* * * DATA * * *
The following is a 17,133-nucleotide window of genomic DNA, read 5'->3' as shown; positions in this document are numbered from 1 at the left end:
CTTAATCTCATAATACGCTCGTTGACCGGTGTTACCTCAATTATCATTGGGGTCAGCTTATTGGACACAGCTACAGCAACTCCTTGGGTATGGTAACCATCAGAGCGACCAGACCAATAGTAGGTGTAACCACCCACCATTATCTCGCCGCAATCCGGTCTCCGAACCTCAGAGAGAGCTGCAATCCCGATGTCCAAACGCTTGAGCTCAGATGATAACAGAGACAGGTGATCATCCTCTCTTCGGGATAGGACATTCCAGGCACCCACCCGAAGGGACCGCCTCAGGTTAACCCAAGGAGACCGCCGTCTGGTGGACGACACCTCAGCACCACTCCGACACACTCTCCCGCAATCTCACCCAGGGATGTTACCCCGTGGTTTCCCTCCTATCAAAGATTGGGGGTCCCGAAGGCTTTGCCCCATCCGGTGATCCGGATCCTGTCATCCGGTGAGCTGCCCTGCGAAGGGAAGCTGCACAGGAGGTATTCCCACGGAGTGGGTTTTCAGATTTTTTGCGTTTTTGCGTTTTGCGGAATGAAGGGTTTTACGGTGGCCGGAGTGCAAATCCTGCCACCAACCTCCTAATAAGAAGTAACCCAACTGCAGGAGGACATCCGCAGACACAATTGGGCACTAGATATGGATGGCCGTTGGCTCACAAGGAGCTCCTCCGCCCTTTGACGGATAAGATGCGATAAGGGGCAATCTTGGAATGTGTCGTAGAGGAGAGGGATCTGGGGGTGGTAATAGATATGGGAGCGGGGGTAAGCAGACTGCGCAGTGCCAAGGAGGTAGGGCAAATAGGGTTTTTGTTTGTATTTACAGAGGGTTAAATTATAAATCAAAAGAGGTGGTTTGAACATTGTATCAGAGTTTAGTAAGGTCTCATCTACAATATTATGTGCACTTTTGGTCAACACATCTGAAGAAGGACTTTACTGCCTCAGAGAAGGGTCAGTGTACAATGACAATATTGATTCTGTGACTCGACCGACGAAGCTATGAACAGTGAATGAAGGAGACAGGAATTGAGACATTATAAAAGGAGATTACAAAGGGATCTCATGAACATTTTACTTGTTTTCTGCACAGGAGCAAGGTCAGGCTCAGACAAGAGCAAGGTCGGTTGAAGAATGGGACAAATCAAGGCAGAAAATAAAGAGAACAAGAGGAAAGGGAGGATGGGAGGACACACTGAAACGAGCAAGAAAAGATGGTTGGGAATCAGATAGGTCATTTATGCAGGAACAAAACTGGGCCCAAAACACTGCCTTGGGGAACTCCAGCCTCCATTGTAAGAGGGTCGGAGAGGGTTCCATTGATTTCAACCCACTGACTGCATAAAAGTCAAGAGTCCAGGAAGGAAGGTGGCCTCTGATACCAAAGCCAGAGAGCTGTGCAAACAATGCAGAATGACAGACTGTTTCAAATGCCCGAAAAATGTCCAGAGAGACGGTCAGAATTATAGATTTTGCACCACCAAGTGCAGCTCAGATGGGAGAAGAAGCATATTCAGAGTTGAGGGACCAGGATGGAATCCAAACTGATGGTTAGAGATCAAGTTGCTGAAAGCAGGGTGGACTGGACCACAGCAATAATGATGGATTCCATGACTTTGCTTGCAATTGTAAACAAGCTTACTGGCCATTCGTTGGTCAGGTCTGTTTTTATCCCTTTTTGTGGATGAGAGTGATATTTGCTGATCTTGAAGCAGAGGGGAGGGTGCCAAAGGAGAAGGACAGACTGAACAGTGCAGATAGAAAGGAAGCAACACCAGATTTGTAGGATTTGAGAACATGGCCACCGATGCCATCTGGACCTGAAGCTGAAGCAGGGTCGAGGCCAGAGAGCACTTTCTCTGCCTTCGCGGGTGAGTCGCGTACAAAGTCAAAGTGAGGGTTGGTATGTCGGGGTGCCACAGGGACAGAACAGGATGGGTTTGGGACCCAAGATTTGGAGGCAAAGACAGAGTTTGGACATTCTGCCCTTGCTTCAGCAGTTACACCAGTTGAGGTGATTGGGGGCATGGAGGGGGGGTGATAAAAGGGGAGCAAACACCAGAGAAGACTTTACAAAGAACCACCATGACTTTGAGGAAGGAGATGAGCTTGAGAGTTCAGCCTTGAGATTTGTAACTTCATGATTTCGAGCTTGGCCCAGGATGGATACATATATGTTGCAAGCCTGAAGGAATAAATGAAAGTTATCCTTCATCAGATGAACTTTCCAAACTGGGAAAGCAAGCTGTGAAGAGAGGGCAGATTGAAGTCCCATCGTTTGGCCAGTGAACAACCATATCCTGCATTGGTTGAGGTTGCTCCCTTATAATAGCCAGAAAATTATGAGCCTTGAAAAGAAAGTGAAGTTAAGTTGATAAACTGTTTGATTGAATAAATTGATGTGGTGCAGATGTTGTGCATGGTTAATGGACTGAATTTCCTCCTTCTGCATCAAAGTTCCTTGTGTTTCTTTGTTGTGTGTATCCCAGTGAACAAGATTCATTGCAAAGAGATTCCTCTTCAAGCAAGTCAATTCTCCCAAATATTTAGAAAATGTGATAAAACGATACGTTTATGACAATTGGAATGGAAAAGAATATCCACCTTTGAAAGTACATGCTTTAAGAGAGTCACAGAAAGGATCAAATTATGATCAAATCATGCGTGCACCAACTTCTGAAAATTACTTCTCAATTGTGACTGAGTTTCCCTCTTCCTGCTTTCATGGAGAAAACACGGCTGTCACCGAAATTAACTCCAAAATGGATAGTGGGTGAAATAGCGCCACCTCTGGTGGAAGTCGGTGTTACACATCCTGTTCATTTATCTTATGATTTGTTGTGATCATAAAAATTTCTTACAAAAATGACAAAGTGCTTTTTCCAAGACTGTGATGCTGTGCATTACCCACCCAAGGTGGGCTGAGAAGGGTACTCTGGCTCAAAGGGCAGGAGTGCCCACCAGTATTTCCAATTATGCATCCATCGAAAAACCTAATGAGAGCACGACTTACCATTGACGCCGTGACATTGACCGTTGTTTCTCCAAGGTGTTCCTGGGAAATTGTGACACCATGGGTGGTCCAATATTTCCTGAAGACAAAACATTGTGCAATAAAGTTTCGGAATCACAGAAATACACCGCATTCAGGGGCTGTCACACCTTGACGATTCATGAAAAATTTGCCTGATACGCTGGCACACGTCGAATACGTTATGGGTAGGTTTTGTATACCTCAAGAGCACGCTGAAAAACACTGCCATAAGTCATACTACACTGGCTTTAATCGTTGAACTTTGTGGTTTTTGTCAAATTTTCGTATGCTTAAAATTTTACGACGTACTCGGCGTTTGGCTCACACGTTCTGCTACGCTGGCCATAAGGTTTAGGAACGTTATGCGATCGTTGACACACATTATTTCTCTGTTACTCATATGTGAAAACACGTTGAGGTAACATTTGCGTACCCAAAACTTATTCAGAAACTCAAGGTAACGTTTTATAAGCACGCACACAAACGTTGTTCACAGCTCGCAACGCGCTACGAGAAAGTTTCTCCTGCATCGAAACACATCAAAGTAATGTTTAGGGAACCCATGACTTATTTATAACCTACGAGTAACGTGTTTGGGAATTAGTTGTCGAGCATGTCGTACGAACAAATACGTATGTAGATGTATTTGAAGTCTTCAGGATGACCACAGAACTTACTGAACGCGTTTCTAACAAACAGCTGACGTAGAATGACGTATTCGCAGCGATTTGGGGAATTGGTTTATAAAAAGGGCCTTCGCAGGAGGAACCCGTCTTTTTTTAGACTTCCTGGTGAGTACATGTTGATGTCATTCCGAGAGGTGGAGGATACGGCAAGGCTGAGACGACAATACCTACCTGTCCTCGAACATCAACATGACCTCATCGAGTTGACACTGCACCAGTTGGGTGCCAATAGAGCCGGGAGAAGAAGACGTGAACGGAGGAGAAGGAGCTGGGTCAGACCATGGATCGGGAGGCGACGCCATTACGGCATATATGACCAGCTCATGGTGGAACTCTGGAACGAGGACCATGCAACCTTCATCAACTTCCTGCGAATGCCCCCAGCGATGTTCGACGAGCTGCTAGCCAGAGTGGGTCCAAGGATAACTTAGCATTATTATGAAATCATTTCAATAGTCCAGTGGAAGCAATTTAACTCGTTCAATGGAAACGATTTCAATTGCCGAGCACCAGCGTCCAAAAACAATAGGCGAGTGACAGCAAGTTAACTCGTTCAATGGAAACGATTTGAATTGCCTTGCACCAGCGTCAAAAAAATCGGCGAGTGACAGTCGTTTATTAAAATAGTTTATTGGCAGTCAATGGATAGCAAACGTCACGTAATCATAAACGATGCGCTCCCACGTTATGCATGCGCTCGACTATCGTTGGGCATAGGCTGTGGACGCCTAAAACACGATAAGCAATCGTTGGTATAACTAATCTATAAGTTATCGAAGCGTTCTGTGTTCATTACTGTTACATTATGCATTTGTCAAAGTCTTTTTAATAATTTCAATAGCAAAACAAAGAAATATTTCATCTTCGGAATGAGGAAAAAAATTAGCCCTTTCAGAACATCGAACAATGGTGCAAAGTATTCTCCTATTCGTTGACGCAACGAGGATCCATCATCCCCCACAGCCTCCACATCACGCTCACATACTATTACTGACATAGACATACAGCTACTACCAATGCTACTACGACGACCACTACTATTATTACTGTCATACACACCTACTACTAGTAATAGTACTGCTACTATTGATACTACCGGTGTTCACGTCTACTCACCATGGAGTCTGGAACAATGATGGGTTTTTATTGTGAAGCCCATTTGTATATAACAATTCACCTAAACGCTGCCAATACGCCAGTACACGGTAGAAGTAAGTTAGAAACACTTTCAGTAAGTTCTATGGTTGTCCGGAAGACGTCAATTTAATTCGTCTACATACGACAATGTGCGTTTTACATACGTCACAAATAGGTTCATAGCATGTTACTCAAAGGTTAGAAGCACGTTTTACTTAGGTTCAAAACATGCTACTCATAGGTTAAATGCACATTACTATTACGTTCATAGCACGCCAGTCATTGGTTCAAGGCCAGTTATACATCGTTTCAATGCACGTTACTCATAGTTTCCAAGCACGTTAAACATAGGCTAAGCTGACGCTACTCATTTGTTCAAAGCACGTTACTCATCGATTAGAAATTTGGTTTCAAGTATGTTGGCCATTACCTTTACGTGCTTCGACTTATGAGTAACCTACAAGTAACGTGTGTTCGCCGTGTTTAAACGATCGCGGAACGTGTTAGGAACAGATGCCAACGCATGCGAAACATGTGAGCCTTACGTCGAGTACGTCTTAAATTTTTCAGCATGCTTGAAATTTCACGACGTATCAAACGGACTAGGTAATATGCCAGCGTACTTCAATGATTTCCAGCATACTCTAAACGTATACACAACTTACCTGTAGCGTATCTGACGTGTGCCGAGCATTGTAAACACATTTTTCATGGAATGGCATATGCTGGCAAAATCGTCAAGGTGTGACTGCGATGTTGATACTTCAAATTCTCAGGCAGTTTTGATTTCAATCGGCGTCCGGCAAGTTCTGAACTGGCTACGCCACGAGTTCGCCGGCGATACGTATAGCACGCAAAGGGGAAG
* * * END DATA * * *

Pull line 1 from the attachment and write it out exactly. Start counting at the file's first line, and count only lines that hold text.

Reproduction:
The following is a 17,133-nucleotide window of genomic DNA, read 5'->3' as shown; positions in this document are numbered from 1 at the left end: